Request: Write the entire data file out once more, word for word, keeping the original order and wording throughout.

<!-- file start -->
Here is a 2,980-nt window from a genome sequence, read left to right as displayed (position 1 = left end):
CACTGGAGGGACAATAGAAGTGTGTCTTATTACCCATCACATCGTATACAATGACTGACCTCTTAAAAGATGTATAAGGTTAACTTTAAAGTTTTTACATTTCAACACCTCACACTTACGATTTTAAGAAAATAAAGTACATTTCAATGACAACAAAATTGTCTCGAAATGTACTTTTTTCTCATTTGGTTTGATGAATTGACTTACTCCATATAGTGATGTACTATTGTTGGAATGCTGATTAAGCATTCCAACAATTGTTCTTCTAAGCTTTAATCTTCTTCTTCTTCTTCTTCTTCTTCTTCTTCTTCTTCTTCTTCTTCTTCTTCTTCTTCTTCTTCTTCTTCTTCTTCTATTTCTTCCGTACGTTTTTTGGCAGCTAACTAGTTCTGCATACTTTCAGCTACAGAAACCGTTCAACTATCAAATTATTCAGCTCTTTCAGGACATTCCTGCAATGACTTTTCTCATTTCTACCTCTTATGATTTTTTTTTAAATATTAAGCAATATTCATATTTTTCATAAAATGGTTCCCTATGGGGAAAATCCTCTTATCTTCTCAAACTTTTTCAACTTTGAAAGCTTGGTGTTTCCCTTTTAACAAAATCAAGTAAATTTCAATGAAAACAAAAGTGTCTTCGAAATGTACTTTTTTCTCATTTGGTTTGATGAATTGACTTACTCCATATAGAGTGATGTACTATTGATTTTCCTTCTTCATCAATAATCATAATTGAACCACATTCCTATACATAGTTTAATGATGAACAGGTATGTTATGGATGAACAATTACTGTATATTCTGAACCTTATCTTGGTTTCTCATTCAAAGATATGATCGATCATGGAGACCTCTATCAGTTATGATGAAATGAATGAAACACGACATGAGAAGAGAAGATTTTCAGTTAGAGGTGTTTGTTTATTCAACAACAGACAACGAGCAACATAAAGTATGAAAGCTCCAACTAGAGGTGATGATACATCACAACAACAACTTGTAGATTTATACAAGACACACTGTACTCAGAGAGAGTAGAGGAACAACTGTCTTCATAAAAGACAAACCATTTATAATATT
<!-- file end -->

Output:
Here is a 2,980-nt window from a genome sequence, read left to right as displayed (position 1 = left end):
CACTGGAGGGACAATAGAAGTGTGTCTTATTACCCATCACATCGTATACAATGACTGACCTCTTAAAAGATGTATAAGGTTAACTTTAAAGTTTTTACATTTCAACACCTCACACTTACGATTTTAAGAAAATAAAGTACATTTCAATGACAACAAAATTGTCTCGAAATGTACTTTTTTCTCATTTGGTTTGATGAATTGACTTACTCCATATAGTGATGTACTATTGTTGGAATGCTGATTAAGCATTCCAACAATTGTTCTTCTAAGCTTTAATCTTCTTCTTCTTCTTCTTCTTCTTCTTCTTCTTCTTCTTCTTCTTCTTCTTCTTCTTCTTCTTCTTCTTCTTCTTCTATTTCTTCCGTACGTTTTTTGGCAGCTAACTAGTTCTGCATACTTTCAGCTACAGAAACCGTTCAACTATCAAATTATTCAGCTCTTTCAGGACATTCCTGCAATGACTTTTCTCATTTCTACCTCTTATGATTTTTTTTTAAATATTAAGCAATATTCATATTTTTCATAAAATGGTTCCCTATGGGGAAAATCCTCTTATCTTCTCAAACTTTTTCAACTTTGAAAGCTTGGTGTTTCCCTTTTAACAAAATCAAGTAAATTTCAATGAAAACAAAAGTGTCTTCGAAATGTACTTTTTTCTCATTTGGTTTGATGAATTGACTTACTCCATATAGAGTGATGTACTATTGATTTTCCTTCTTCATCAATAATCATAATTGAACCACATTCCTATACATAGTTTAATGATGAACAGGTATGTTATGGATGAACAATTACTGTATATTCTGAACCTTATCTTGGTTTCTCATTCAAAGATATGATCGATCATGGAGACCTCTATCAGTTATGATGAAATGAATGAAACACGACATGAGAAGAGAAGATTTTCAGTTAGAGGTGTTTGTTTATTCAACAACAGACAACGAGCAACATAAAGTATGAAAGCTCCAACTAGAGGTGATGATACATCACAACAACAACTTGTAGATTTATACAAGACACACTGTACTCAGAGAGAGTAGAGGAACAACTGTCTTCATAAAAGACAAACCATTTATAATATT